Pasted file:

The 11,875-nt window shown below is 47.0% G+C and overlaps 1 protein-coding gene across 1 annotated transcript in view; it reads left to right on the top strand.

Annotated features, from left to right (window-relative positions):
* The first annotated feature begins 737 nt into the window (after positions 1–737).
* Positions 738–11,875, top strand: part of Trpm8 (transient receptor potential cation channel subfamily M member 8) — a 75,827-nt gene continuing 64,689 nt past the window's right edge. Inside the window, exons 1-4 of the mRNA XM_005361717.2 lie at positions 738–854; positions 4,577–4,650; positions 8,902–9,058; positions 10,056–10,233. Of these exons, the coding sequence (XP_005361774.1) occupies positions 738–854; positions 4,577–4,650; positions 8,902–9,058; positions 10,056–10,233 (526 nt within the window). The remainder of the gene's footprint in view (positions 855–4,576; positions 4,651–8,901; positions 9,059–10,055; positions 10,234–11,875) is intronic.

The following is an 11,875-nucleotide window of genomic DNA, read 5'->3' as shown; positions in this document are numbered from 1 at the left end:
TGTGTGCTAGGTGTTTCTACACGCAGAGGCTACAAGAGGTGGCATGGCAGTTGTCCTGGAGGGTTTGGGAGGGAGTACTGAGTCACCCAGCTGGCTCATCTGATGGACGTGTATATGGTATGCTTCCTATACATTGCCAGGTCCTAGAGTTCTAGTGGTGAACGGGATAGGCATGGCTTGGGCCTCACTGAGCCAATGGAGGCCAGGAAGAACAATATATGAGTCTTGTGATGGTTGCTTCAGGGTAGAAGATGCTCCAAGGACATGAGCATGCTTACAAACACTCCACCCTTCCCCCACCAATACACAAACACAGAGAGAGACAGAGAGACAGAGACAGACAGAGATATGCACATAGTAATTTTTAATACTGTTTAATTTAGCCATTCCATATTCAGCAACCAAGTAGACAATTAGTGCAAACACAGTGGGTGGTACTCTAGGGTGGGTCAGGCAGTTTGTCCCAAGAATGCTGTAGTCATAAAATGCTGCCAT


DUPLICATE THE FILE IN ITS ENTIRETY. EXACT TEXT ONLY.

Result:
The 11,875-nt window shown below is 47.0% G+C and overlaps 1 protein-coding gene across 1 annotated transcript in view; it reads left to right on the top strand.

Annotated features, from left to right (window-relative positions):
* The first annotated feature begins 737 nt into the window (after positions 1–737).
* Positions 738–11,875, top strand: part of Trpm8 (transient receptor potential cation channel subfamily M member 8) — a 75,827-nt gene continuing 64,689 nt past the window's right edge. Inside the window, exons 1-4 of the mRNA XM_005361717.2 lie at positions 738–854; positions 4,577–4,650; positions 8,902–9,058; positions 10,056–10,233. Of these exons, the coding sequence (XP_005361774.1) occupies positions 738–854; positions 4,577–4,650; positions 8,902–9,058; positions 10,056–10,233 (526 nt within the window). The remainder of the gene's footprint in view (positions 855–4,576; positions 4,651–8,901; positions 9,059–10,055; positions 10,234–11,875) is intronic.

The following is an 11,875-nucleotide window of genomic DNA, read 5'->3' as shown; positions in this document are numbered from 1 at the left end:
TGTGTGCTAGGTGTTTCTACACGCAGAGGCTACAAGAGGTGGCATGGCAGTTGTCCTGGAGGGTTTGGGAGGGAGTACTGAGTCACCCAGCTGGCTCATCTGATGGACGTGTATATGGTATGCTTCCTATACATTGCCAGGTCCTAGAGTTCTAGTGGTGAACGGGATAGGCATGGCTTGGGCCTCACTGAGCCAATGGAGGCCAGGAAGAACAATATATGAGTCTTGTGATGGTTGCTTCAGGGTAGAAGATGCTCCAAGGACATGAGCATGCTTACAAACACTCCACCCTTCCCCCACCAATACACAAACACAGAGAGAGACAGAGAGACAGAGACAGACAGAGATATGCACATAGTAATTTTTAATACTGTTTAATTTAGCCATTCCATATTCAGCAACCAAGTAGACAATTAGTGCAAACACAGTGGGTGGTACTCTAGGGTGGGTCAGGCAGTTTGTCCCAAGAATGCTGTAGTCATAAAATGCTGCCAT